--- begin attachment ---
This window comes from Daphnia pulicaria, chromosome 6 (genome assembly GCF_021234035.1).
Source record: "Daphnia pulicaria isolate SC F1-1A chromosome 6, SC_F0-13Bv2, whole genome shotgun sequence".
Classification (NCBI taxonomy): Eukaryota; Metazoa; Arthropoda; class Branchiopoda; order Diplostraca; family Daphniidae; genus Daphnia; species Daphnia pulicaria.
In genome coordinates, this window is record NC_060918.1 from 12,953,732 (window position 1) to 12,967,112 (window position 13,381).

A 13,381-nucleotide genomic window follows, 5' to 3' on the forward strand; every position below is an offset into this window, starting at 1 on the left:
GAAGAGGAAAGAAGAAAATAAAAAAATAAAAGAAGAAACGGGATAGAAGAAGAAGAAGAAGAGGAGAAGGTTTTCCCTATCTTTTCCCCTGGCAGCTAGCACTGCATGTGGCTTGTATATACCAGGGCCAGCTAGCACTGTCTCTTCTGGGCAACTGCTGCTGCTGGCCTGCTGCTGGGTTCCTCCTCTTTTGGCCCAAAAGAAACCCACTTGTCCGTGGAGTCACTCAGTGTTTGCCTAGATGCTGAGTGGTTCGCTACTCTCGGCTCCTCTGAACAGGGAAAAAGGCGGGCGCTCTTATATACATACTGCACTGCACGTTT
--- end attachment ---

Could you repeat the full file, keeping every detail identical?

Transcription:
This window comes from Daphnia pulicaria, chromosome 6 (genome assembly GCF_021234035.1).
Source record: "Daphnia pulicaria isolate SC F1-1A chromosome 6, SC_F0-13Bv2, whole genome shotgun sequence".
Classification (NCBI taxonomy): Eukaryota; Metazoa; Arthropoda; class Branchiopoda; order Diplostraca; family Daphniidae; genus Daphnia; species Daphnia pulicaria.
In genome coordinates, this window is record NC_060918.1 from 12,953,732 (window position 1) to 12,967,112 (window position 13,381).

A 13,381-nucleotide genomic window follows, 5' to 3' on the forward strand; every position below is an offset into this window, starting at 1 on the left:
GAAGAGGAAAGAAGAAAATAAAAAAATAAAAGAAGAAACGGGATAGAAGAAGAAGAAGAAGAGGAGAAGGTTTTCCCTATCTTTTCCCCTGGCAGCTAGCACTGCATGTGGCTTGTATATACCAGGGCCAGCTAGCACTGTCTCTTCTGGGCAACTGCTGCTGCTGGCCTGCTGCTGGGTTCCTCCTCTTTTGGCCCAAAAGAAACCCACTTGTCCGTGGAGTCACTCAGTGTTTGCCTAGATGCTGAGTGGTTCGCTACTCTCGGCTCCTCTGAACAGGGAAAAAGGCGGGCGCTCTTATATACATACTGCACTGCACGTTT